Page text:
P.S. 254 - The Rosa Parks Magnet School for Leadership Development & The Arts

Rosa Parks (1913 - 2005) was a civil rights activist and leader for most of her life. She was born in Tuskegee, Alabama. Her father was a stonemason and carpenter and her mother was a teacher. After her parents separated, she moved to a farm in Pine Level, Alabama and lived with her mother, sibling, and grandparents. There, she and her family lived under constant threat by the Ku Klux Klan and went to a segregated school. Jim Crow laws made racism and white supremacy a part of her daily life. Rosa attended school through most of 11th grade but was forced to leave after a family illness.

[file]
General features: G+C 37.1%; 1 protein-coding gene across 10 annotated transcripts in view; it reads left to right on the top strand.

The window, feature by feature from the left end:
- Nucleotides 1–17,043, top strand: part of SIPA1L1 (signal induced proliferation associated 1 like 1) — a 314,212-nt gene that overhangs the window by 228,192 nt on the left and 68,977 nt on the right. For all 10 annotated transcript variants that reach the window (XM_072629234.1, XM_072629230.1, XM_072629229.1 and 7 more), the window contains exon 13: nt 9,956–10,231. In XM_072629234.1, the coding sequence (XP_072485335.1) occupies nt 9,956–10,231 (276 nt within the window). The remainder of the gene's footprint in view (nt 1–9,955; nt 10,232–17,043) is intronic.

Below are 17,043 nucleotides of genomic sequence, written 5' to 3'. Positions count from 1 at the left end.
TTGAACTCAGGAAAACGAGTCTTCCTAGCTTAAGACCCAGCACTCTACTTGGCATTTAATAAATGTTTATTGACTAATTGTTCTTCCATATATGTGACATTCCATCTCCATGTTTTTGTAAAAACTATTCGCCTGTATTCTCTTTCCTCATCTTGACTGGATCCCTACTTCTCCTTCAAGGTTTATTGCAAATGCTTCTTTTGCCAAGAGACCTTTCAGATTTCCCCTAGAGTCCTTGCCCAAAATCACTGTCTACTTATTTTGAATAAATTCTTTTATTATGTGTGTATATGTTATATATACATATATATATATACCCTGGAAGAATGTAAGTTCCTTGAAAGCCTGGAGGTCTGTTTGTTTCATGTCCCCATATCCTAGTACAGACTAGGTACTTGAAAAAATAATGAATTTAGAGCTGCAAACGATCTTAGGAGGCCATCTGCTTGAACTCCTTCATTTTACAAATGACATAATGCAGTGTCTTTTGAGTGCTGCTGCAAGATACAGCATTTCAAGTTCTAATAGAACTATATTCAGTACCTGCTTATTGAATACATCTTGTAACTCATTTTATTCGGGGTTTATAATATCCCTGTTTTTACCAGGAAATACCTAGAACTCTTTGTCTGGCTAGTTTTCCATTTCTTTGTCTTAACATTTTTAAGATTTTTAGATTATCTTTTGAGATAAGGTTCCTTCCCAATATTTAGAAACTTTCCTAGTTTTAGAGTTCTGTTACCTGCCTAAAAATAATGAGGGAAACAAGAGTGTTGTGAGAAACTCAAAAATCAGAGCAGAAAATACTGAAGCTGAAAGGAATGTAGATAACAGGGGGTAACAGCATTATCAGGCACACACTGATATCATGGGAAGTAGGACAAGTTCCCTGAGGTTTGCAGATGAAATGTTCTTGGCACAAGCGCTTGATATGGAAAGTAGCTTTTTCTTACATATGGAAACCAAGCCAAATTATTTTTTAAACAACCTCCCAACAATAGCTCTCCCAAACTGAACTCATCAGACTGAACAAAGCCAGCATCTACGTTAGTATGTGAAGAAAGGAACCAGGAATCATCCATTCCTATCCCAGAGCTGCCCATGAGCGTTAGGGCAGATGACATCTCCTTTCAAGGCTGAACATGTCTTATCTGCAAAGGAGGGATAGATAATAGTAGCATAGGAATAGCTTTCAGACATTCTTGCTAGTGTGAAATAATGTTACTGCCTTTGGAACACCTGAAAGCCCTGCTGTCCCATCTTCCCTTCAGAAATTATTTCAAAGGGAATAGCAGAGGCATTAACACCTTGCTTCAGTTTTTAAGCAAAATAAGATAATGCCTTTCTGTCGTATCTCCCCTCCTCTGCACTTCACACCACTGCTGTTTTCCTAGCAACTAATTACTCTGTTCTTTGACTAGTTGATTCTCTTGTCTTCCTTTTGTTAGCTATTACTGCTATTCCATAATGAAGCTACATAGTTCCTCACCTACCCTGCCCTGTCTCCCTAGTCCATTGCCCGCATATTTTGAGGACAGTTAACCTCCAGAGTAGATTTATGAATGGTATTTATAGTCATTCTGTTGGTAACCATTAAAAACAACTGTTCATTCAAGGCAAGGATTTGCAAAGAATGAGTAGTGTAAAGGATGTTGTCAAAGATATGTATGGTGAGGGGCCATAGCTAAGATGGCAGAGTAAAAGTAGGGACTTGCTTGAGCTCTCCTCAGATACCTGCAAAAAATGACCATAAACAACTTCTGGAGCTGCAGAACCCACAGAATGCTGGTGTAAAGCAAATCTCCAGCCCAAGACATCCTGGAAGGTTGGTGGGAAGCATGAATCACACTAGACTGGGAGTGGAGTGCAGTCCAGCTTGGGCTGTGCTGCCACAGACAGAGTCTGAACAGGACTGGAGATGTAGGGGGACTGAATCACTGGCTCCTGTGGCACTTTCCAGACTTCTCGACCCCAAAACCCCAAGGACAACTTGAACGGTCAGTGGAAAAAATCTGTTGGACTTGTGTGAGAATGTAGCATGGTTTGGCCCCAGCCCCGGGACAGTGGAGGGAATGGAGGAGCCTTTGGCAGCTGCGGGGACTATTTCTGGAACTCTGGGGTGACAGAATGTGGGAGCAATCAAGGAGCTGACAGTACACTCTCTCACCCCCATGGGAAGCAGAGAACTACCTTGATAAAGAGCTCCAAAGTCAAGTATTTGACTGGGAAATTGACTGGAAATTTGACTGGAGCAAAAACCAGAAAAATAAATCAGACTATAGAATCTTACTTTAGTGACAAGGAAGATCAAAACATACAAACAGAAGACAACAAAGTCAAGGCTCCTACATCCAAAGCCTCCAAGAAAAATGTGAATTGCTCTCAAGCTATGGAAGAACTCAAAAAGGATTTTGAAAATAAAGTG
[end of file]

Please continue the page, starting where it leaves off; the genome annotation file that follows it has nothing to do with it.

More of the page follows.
When she refused to give up her seat on a public bus to white passengers, Parks inspired the Montgomery bus boycott and, thus, the civil rights movement in the U.S. Though not the first Black person to refuse to give up their seat, the established activist had the backing of the Montgomery NAACP chapter as the chapter's secretary. The chapter president helped her appeal the arrest. They brought the case to the U.S. Supreme Court, who deemed racial bus segregation unconstitutional.